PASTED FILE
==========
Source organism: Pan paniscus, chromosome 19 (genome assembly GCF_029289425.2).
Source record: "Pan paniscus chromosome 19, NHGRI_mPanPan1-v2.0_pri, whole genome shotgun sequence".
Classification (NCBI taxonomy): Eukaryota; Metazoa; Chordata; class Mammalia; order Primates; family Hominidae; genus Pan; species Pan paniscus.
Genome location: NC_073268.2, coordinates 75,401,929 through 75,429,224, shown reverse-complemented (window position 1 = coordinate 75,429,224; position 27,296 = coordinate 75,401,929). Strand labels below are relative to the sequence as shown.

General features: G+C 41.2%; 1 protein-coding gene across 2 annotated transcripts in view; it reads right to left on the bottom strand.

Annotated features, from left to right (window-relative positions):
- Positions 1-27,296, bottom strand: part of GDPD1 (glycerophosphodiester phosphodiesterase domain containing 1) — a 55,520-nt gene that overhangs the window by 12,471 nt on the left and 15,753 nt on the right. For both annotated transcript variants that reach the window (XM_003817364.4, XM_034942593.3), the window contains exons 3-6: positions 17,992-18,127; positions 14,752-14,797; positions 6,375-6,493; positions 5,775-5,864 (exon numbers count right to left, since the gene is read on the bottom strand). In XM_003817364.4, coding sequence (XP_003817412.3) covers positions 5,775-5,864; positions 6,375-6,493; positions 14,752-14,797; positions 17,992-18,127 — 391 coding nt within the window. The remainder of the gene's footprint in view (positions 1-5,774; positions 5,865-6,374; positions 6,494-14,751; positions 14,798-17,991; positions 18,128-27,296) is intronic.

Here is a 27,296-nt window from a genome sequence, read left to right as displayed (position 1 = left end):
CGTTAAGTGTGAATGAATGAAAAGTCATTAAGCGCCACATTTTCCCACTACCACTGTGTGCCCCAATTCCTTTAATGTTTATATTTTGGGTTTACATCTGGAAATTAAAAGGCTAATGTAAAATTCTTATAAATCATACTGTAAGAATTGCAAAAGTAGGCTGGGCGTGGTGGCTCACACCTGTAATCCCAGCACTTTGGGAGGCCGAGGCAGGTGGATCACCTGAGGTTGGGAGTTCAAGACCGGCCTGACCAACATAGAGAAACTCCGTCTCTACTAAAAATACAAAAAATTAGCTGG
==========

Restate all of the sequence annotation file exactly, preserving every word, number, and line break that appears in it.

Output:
Source organism: Pan paniscus, chromosome 19 (genome assembly GCF_029289425.2).
Source record: "Pan paniscus chromosome 19, NHGRI_mPanPan1-v2.0_pri, whole genome shotgun sequence".
Classification (NCBI taxonomy): Eukaryota; Metazoa; Chordata; class Mammalia; order Primates; family Hominidae; genus Pan; species Pan paniscus.
Genome location: NC_073268.2, coordinates 75,401,929 through 75,429,224, shown reverse-complemented (window position 1 = coordinate 75,429,224; position 27,296 = coordinate 75,401,929). Strand labels below are relative to the sequence as shown.

General features: G+C 41.2%; 1 protein-coding gene across 2 annotated transcripts in view; it reads right to left on the bottom strand.

Annotated features, from left to right (window-relative positions):
- Positions 1-27,296, bottom strand: part of GDPD1 (glycerophosphodiester phosphodiesterase domain containing 1) — a 55,520-nt gene that overhangs the window by 12,471 nt on the left and 15,753 nt on the right. For both annotated transcript variants that reach the window (XM_003817364.4, XM_034942593.3), the window contains exons 3-6: positions 17,992-18,127; positions 14,752-14,797; positions 6,375-6,493; positions 5,775-5,864 (exon numbers count right to left, since the gene is read on the bottom strand). In XM_003817364.4, coding sequence (XP_003817412.3) covers positions 5,775-5,864; positions 6,375-6,493; positions 14,752-14,797; positions 17,992-18,127 — 391 coding nt within the window. The remainder of the gene's footprint in view (positions 1-5,774; positions 5,865-6,374; positions 6,494-14,751; positions 14,798-17,991; positions 18,128-27,296) is intronic.

Here is a 27,296-nt window from a genome sequence, read left to right as displayed (position 1 = left end):
CGTTAAGTGTGAATGAATGAAAAGTCATTAAGCGCCACATTTTCCCACTACCACTGTGTGCCCCAATTCCTTTAATGTTTATATTTTGGGTTTACATCTGGAAATTAAAAGGCTAATGTAAAATTCTTATAAATCATACTGTAAGAATTGCAAAAGTAGGCTGGGCGTGGTGGCTCACACCTGTAATCCCAGCACTTTGGGAGGCCGAGGCAGGTGGATCACCTGAGGTTGGGAGTTCAAGACCGGCCTGACCAACATAGAGAAACTCCGTCTCTACTAAAAATACAAAAAATTAGCTGG